In early July, a tennis buddy of mine in Colorado, who we'll call Jim, was leaving the parking lot of his employer, a large defense contractor, when a fellow employee, who we'll call Bumper, backed out of his parking slot without looking and plowed right into Jim's car.
Bumper immediately realized he was at fault and apologized. He then said he was late to a meeting and asked to exchange insurance information later.
Since they were both employed at the same company, Jim had them exchange badge numbers, and they agreed to get together the next day in order to take care of insurance matters.
Bumper thanked Jim and again apologized for having caused the accident. Jim also spotted a witness and took down his information.
The next day when the men got together, Bumper's attitude hardened. Bumper accused Jim of being at fault for the accident. Jim could hardly believe his ears. Why had this nice, apologetic, remorseful fellow employee suddenly turned into such a jerk?
It's easy: Bumper undoubtedly called his insurance company and found out that Colorado had converted from a no-fault state to a tort state on July 1, 2003.
In a tort state, also known as a fault state, if you are at fault in an accident, you will pay for your own damages and injuries. The insurance companies are there only to protect the innocent parties.
How does this apply in the Jim vs. Bumper case? If Bumper is at fault, he'll pay for the damage to his car. If he's injured, he'll pay for the cost of his medical care. If he's seriously injured, he'll spend some time in the hospital.
Have you checked hospital and doctor costs recently? A week-long stay could easily run over $100,000.00. Who pays it? If you are at fault in a tort state and are injured, you do.
Of the 1.2 million bankruptcies filed in the United States in 2001, half were health-related. The trend continued in 2002, with 1,539,111 non-business bankruptcies filed, and just about 50% of them were also health-related.
Don't be surprised to see figures above 50% in tort states, many cases of which are filed by people who didn't know the law or the extent of their coverage until it was too late.
Of course, many of the health-related bankruptcies were and are filed by those without health insurance. But plenty of those are filed by those who thought their health insurance was adequate. An accident will quickly acquaint you with the extent of your coverage.
People in tort states generally enjoy lower auto insurance premiums. That's all well and good, unless you're in an accident. If you are in a no-fault state, the insurance companies will generally pay the costs involved beyond your deductible. You pay for such coverage in the form of higher premiums.
What should you do? First of all, you should find out if you are in a tort state or a no-fault state. Call your insurance carrier to review the law and the extent of your coverage.
If you have a substantial amount of assets, you'll want at least $1 million worth of coverage in case you are sued. And you'll want to talk to your lawyer, since I don't give legal advice.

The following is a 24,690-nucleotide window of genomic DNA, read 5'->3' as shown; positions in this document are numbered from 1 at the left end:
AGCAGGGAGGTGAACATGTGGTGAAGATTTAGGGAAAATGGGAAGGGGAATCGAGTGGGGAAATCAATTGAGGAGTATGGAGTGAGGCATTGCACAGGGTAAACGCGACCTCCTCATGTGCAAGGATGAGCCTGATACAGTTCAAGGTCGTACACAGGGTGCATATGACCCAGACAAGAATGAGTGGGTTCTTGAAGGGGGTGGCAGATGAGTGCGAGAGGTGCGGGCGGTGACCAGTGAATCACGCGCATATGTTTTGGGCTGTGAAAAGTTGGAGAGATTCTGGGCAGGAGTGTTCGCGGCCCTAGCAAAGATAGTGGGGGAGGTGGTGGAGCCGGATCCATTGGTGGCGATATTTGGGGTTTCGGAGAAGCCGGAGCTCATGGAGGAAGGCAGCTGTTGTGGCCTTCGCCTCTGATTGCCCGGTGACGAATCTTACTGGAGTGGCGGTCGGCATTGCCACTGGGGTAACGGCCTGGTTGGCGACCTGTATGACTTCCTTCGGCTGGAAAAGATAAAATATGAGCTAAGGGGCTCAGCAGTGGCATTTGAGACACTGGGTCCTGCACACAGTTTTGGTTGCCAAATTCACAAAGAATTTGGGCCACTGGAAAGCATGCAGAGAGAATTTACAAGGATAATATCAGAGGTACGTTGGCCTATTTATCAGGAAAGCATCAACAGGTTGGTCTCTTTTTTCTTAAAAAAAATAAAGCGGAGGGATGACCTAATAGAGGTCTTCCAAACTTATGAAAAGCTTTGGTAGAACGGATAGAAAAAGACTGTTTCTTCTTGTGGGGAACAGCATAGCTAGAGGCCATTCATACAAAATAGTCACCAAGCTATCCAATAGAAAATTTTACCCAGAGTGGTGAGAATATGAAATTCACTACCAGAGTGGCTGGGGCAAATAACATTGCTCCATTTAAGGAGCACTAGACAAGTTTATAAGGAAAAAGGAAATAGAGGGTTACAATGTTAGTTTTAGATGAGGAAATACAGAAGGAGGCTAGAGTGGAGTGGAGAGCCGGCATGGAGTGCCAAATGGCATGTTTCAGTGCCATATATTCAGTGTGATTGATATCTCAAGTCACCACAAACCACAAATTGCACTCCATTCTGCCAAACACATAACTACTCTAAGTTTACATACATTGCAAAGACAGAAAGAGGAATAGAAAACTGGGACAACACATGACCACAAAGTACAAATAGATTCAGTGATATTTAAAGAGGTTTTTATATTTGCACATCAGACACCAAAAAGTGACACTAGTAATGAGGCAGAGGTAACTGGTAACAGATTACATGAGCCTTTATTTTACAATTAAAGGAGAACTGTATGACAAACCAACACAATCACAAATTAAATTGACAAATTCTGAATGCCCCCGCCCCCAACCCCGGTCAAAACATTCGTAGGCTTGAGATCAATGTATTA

If you are in a tort state, you'll want to check with your insurance company and get a rider on your insurance policy to make sure that at least your medical expenses are covered even if you are at fault. The insurance rider will cost money, but at least you'll have some protection.
Regardless of which kind of state you're in, check with your health insurance company to see if you are somehow covered by that policy.
Even if you're the most careful driver in the world, you could be involved in an accident. A friend of mine lost control of her 4-wheel drive WHILE DRIVING WITHIN THE SPEED LIMIT on an icy road. The vehicle was totaled.
In a tort state, she pays everything! Thank heavens she wasn't injured. A relative of mine crashed into her own garage when her kids distracted her from the back seat, causing a section of the garage to collapse. Guess who pays for that in a tort state?
So you see, it's nice to pay lower premiums. It's not so nice when you realize the consequences.
When You Shouldn't Call Your Insurance Company!
That's not a type-o! Example:
You notice a few drops of water forming on your living room ceiling after a heavy rainstorm. What do you do? The same as everyone else: you call up your insurance representative to find out if your leaky roof is covered.
The conversation goes like this:
You: Hi Cindy, this is John Finger. It looks like we have a leaky roof, due to the water spot that formed on my ceiling after last night's big storm. Can you tell me whether it's covered under my homeowner's policy?
Cindy: Sure, John. Let me look it up on the computer. [Pause.] Well, your homeowner's policy covers your roof only in the event of hail damage. I don't remember any reports of hail during the storm. Did you get any?
You: No, I don't remember any.
Cindy: I'm afraid it's not covered then, John. Sorry.
You'll have to repair or replace your roof, since normal rain isn't covered. But you have an additional problem: Cindy is probably required to report the inquiry to her boss. Note that this is just an inquiry, not a claim.
Nonetheless, it is reported. In many cases, inquiries are treated like mini claims and are used against you when the insurance company decides whether to retain you as a customer. Many times you'll find yourself paying higher premiums just because you have inquired about your policy!
The bottom line here: if you have a general question about your policy, it's okay to call your insurance company. However, if you are calling regarding a specific incident, look at your policy first.
If you can't read your policy, get someone who can. Only call your homeowners insurance company about a specific incident if you think you have a valid basis for a claim, and the damage is more than your deductible.